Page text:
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The Twain Shall Meet
by Anthony Chase
Director Chris Kelly on Tom Sawyer
Chris Kelly is a fixture in the theater community. He’s worked as an actor and as a director. In the latter role he’s made a reputation for re-envisioning classics with invention and a minimalist aesthetic. He is also the manager for the popular local music group, The Albrights. He cast two of the group members as Tom Sawyer and Huckleberry Finn at the New Phoenix Theatre. Here he answers some questions about staging one of the most loved stories in American literature.
What attracted you to the story of Tom Sawyer?
Simply, it’s a rollicking adventure with humor, heart, actual stakes and tough choices. We have mystery, pirates, buried treasure and first love but also glean a lot about what it means to move from boyhood to manhood. Oh, and it’s Mark Twain! His characters are simultaneously vividly drawn and real. The writing is beautiful.
How would you characterize your vision as a director and what are your primary influences?
As a director I’m really compelled to create theater that is minimalistic and engages an audience’s imagination. While I can appreciate it if you make it actually rain on stage, I’d rather engage the audience as an extension of the ensemble, make them feel like it was raining through physicality, a live soundscape, music etc. I love when they see behind the proverbial curtain and then forget it’s there. Working with Javier [Bustillos] and BUA has had an enormous impact on all that I do. I used to hear many people say to Javier “Wow, if you had more money just think of the sets you could build!” To which he replied, “I’d just get nicer blocks!” That is what he instilled in me. Theater is about the relationship between the actors, the energy being created in the space. Everything else is secondary, and possibly, a distraction. Kelli Bocock Natale, and more recently, Megan Callahan’s work as directors and friends are true influences. We share a similar aesthetic. Pointedly, though, for Tom Sawyer, three things were important influences: Our Town (it was the first play I was ever in so it’s always there somehow), Little House On The Prairie and Emmet Otter’s Jugband Christmas. I wanted it to feel like one of the warm holiday specials I watched growing up.
What were the greatest challenges of staging this story?
Ha, well I think I created some of the challenges in staging the show with live music thus creating the need for a whole other series of rehearsals and extensive preparation! I’m pretty used to doing shows where actors play multiple roles but think it has to be done very mindfully and with great, clear specificity. Lastly, young adults playing kids is always tricky so we had to remain mindful throughout to play the scenes as honestly as possible without trying to ‘play young.’
Why did you decide to go with musicians, rather than actors for the two leads? Was this a risk?
Well, at this point Brandon Barry and Joe Donohue (as well as The Albrights’ bassist Matt Crane) have not only done plays and musicals with me, but without me as well. So I think we can now call them musicians as well as actors. However, I know what you mean of course. Casting two people who are much greener than others their age in town is a gamble. I think that being green, in tandem with who they are as people, is what makes them so perfect for this piece. Of course, they are friends and bandmates offstage which is chemistry you simply can’t manufacture but also what they project as people: a heart-on-your-sleeve emotionality, a truthful enthusiasm , a rascally sense of mischief and ultimately an authentic boyishness that encapsulate Tom and Huck. Additionally, it’s wonderful we live somewhere where artists can grow and learn while preforming in shows. I have no biological younger siblings of my own so while it’s gratifying to collaborate with them I’m also just really damn proud of how far they have come.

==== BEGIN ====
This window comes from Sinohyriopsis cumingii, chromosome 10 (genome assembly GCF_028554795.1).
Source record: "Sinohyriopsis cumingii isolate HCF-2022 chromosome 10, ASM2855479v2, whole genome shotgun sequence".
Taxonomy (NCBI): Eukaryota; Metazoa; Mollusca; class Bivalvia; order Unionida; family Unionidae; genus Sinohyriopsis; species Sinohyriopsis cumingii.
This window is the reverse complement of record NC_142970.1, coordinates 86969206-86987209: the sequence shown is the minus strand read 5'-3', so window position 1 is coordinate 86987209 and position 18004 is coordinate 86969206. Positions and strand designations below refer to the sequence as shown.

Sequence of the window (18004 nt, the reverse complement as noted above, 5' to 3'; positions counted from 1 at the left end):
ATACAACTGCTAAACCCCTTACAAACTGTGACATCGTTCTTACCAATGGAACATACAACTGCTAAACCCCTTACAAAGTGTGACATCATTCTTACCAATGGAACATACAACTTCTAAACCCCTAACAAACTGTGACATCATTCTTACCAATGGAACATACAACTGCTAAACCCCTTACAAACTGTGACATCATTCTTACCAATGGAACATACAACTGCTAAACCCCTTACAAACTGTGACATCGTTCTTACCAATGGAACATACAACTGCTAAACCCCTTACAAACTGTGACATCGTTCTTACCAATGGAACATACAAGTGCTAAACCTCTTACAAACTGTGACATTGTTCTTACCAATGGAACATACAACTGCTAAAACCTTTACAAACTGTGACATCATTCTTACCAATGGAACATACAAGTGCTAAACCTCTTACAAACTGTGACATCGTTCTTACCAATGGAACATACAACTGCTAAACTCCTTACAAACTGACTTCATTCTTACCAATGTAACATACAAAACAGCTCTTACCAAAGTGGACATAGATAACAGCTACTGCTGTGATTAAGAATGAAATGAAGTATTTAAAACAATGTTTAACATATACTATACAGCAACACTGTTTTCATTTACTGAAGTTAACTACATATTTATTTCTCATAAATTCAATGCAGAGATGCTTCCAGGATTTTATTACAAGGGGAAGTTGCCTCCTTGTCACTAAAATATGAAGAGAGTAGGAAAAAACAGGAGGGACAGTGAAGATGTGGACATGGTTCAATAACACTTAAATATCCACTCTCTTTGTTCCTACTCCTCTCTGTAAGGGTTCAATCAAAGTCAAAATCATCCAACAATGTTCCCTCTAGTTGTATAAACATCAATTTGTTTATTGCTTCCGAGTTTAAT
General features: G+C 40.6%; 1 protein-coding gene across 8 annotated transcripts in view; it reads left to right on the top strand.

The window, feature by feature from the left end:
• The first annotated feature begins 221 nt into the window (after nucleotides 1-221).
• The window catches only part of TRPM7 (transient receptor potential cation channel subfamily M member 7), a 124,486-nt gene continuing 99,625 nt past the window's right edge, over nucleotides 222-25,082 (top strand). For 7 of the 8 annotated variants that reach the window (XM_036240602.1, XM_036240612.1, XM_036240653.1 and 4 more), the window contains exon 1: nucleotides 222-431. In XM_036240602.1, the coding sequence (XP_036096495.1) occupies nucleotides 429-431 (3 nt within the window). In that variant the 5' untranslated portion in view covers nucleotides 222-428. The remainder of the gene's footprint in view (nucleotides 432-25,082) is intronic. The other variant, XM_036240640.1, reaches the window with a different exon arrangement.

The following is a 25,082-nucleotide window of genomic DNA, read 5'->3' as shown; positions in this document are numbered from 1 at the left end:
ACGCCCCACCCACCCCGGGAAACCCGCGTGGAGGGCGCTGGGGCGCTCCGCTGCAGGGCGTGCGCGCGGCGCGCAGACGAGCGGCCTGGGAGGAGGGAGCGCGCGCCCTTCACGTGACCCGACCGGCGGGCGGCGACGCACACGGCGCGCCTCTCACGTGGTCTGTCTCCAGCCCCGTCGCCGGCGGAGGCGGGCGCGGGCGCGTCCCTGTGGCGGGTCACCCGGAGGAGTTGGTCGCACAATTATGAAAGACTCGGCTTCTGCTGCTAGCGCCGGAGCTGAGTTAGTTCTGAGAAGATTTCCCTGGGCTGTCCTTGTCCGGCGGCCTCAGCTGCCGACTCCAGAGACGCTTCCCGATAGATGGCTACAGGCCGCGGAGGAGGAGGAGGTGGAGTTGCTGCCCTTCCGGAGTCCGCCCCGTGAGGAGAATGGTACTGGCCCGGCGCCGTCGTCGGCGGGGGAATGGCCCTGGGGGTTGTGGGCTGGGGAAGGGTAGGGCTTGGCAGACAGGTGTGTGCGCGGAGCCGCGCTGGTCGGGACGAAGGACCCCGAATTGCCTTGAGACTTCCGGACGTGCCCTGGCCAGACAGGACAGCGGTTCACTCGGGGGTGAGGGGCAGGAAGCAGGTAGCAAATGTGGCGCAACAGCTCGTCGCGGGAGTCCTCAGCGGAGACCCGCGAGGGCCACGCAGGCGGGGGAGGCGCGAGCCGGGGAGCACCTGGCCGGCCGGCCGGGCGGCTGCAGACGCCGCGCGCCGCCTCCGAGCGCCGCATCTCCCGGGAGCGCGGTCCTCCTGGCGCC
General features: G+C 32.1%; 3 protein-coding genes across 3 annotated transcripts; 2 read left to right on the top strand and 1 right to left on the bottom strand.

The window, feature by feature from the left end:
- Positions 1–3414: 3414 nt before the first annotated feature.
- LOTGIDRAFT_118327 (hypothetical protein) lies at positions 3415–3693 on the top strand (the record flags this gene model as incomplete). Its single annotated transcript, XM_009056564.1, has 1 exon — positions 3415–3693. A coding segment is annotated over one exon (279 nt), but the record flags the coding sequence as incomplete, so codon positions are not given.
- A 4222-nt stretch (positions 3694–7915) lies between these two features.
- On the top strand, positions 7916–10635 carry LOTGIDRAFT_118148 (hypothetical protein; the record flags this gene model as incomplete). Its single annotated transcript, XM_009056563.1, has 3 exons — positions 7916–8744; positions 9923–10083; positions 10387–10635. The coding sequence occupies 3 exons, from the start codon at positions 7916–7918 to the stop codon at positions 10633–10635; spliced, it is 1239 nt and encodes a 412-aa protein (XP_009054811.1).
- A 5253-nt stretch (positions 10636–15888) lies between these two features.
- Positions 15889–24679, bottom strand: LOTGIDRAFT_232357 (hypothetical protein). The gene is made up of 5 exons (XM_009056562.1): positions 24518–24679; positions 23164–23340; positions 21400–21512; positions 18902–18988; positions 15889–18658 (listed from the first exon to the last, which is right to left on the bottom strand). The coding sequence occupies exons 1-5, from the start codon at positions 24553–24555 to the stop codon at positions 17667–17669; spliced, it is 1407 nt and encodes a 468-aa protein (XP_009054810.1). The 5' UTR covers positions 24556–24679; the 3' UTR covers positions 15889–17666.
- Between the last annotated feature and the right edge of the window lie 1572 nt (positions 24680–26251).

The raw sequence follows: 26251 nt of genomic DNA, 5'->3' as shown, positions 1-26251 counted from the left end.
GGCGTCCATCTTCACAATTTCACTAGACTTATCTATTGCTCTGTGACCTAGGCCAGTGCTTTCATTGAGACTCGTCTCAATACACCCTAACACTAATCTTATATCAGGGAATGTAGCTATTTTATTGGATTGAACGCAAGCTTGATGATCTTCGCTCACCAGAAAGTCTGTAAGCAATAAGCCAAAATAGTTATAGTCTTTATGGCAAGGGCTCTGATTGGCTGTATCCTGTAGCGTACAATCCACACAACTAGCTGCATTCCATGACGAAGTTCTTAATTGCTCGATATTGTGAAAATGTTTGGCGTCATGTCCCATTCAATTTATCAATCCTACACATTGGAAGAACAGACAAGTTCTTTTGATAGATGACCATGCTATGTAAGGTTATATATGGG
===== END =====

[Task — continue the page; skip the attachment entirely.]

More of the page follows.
Mark Twain wrote during an especially turbulent period for race relations in America. In Adventures of Huckleberry Finn (1885) and Pudd’nhead Wilson (1894) he champions rights for African Americans, but in The Adventures of Tom Sawyer, “Injun Joe” is a monster. How did you walk this line?
Well, I think the closer I looked at both the book and the script, Injun Joe does terrible things, evil things but Twain and Eason do give us the reasons for why he does so. He has lines about his people living on this land with ‘peace and plenty’ and it being taken. Without condoning murder, the author still shows Injun Joe has been treated horribly by this town. I walked the line by working with the fabulous Anthony Alcocer who plays the role on how to nuance the character. His initial instinct was to play those moments full out, letting out that rage. What we discovered was if we let him get quiet, let his facade fall, we saw the character’s pain.
You used to be known primarily as an actor, but now you are seen primarily as a director. What fueled this shift?
Honestly, I still love both. I think I really need to do both, to constantly keep mixing it up back and forth to remain somewhat sane and well rounded. However, I’ve always greatly envied painters, photographers and recording artists. They can always look at what they create be it next week or ten years from now. With acting, you are immersed in it, there is no stepping back and enjoying what you’ve created. Directing is as close as I can get to being a painter, to create something lasting. When I direct, I humbly look at the plays as my temporary paintings and I love nothing more than to watch an audience watch them, that shared experience. The beauty and madness of it all is that they teach you to be in the present and soak it all in and, sadly, about letting go.
Tom Sawyer plays at the New Phoenix Theatre through this weekend.
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